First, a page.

With baseball teams signing free agents at a glacial pace, this offseason is reaching a crisis point. Unsigned players are plotting an alternative Spring Training, stars are threatening to strike, and accusations of collusion are flying across the league. In a statement released Friday, the MLB Players Association wondered whether the the Miami Marlins and Pittsburgh Pirates are accepting revenue-sharing payments without investing appropriately in their teams.
The Marlins and Pirates are indeed the teams to most dramatically declare rebuilds this offseason, but they’re far from the only ones who seem uninterested in winning. In fact, more than half the league appears to have given up on 2018 months before the season starts. Whether due to decreased profit incentives, teams’ hesitance to chase the second wild card or the realization that fans will tolerate tear-downs under the right circumstances, baseball is less competitive than ever. And that’s a real problem.
Yes, franchises have always gone through rebuilding cycles. And yes, some front offices currently have genuine and sensible reasons to be frugal or conservative. But the list of teams unwilling to pursue a playoff spot is longer than ever. Using this offseason as a guide, here are the teams whose executives don’t seem interested in making the postseason in 2018. You can decide which of these teams deserve to be shamed and which deserve to be forgiven.
Not even pretending to try
Miami Marlins — The Marlins are the most conspicuous of all ambivalent teams. They have traded four of their top five players from 2017 (Giancarlo Stanton, Marcell Ozuna, Christian Yelich, Dee Gordon), and the other (J.T. Realmuto) is reportedly on the block.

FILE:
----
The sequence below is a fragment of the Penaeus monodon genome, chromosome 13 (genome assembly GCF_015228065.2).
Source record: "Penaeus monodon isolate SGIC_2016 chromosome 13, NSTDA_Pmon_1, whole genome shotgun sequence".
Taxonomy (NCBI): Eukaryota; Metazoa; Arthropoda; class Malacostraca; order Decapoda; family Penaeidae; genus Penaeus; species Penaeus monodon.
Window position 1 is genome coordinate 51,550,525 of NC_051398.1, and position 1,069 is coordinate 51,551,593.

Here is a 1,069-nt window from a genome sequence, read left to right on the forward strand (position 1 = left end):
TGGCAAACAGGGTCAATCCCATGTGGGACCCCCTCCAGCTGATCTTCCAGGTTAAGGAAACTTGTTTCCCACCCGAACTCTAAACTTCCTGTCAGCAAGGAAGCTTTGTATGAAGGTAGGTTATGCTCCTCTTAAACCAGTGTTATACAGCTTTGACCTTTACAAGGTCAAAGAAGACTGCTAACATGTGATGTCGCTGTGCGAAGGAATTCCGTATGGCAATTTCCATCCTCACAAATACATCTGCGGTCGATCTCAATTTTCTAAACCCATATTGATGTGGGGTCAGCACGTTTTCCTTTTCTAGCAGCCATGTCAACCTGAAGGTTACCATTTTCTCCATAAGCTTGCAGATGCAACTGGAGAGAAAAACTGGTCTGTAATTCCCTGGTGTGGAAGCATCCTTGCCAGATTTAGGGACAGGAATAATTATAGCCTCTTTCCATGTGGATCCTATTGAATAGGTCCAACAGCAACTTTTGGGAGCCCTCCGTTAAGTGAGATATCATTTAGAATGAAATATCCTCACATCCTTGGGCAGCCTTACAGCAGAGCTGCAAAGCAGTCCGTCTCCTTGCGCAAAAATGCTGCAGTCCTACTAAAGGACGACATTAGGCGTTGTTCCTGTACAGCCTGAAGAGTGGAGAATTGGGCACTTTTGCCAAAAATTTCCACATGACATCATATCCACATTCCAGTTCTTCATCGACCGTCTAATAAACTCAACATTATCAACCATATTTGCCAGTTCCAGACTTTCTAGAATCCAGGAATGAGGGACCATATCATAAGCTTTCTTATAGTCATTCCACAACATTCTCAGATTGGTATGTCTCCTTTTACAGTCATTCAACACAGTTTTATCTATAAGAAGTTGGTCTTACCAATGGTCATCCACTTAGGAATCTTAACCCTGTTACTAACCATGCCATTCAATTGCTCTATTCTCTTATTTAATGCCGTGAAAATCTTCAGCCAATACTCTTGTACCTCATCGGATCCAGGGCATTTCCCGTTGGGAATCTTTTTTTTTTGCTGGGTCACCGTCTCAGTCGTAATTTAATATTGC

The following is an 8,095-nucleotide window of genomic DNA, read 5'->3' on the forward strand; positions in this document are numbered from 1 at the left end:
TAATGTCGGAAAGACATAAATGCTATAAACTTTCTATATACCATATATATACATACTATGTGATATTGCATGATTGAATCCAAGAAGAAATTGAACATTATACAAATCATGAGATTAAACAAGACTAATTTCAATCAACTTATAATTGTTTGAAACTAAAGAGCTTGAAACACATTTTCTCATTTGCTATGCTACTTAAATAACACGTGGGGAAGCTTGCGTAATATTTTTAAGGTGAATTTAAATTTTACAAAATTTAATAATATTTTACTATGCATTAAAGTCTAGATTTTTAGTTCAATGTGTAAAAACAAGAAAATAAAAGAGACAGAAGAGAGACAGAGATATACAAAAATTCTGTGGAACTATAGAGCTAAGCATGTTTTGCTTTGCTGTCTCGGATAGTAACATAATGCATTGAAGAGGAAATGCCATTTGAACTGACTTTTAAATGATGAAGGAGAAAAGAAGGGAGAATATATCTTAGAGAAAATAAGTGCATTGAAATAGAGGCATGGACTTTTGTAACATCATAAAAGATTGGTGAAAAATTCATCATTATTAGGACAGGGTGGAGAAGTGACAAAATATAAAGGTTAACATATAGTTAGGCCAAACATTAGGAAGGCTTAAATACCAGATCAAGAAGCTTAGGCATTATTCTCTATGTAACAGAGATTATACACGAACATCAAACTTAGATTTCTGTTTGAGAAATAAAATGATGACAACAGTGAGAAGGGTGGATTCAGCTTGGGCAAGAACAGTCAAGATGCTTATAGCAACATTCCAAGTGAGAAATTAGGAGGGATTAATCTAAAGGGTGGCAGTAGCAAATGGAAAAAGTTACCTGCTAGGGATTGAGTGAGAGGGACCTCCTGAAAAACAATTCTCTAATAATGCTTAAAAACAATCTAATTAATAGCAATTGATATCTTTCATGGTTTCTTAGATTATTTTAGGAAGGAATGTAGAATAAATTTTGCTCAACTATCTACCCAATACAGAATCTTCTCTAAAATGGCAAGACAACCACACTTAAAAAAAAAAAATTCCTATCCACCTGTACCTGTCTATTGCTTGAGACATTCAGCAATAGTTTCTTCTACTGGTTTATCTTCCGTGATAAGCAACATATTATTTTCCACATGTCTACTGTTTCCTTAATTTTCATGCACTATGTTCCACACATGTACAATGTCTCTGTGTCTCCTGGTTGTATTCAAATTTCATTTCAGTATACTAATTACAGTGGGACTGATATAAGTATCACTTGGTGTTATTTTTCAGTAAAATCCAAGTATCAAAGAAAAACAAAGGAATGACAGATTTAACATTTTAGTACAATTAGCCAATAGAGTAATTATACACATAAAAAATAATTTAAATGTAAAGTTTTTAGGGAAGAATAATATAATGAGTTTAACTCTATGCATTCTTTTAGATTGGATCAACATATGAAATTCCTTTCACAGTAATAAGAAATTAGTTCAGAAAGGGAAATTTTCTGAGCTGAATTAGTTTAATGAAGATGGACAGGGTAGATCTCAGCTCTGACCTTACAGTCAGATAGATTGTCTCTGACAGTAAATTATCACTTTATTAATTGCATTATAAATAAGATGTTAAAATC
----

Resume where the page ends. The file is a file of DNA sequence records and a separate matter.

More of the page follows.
Detroit Tigers — A rebuild in Detroit was somewhat overdue, and the Tigers are leaning into it, trading Ian Kinsler and signing a whole lot of nothing.
Kansas City Royals — The Royals have already let Lorenzo Cain walk, and now Mike Moustakas and Eric Hosmer are likely to follow. But at least they brought back Alcides Escobar!
Cincinnati Reds — Did you forget the Reds exists? It’s hard to blame you, given that their biggest move this offseason has been signing relief pitcher Jared Hughes.
Chicago White Sox — In some ways, the White Sox look like the 2015 Cubs, a young team with promising prospects on the way. The difference is, those Cubs signed Jon Lester, whereas these White Sox are sitting out free agency.
Atlanta Braves — The previous front-office regime seemed committed to fielding respectable teams even while rebuilding. This new group? Not so much.
Pittsburgh Pirates — Pittsburgh dealt away arguably its best hitter (Andrew McCutchen) and pitcher (Gerrit Cole). That’s a white flag if we’ve ever seen one.
Sorta, kinda acting like they’re trying
Tampa Bay Rays — The Rays won 80 games last year and promptly traded Evan Longoria, the best player in franchise history. They’re very close to falling into the “not even pretending” category.
Oakland Athletics — The A’s traded away Ryon Healey, but they also acquired Stephen Piscotty, signaling yet another season of striving for competence instead of excellent on their way to a sub-.500 record.
San Diego Padres — The Padres picked up Chase Headley and Bryan Mitchell but then traded Yangervis Solarte. Until they make any sort of substantial free agent deal (Eric Hosmer?), we have no reason to think they’re interested in short-term success.
Philadelphia Phillies — Unlike most of these teams, the Phillies have actually pulled off a major free-agent deal, inking Carlos Santana for three years. However, that’s not enough to convince us that this large-market team has serious playoff aspirations.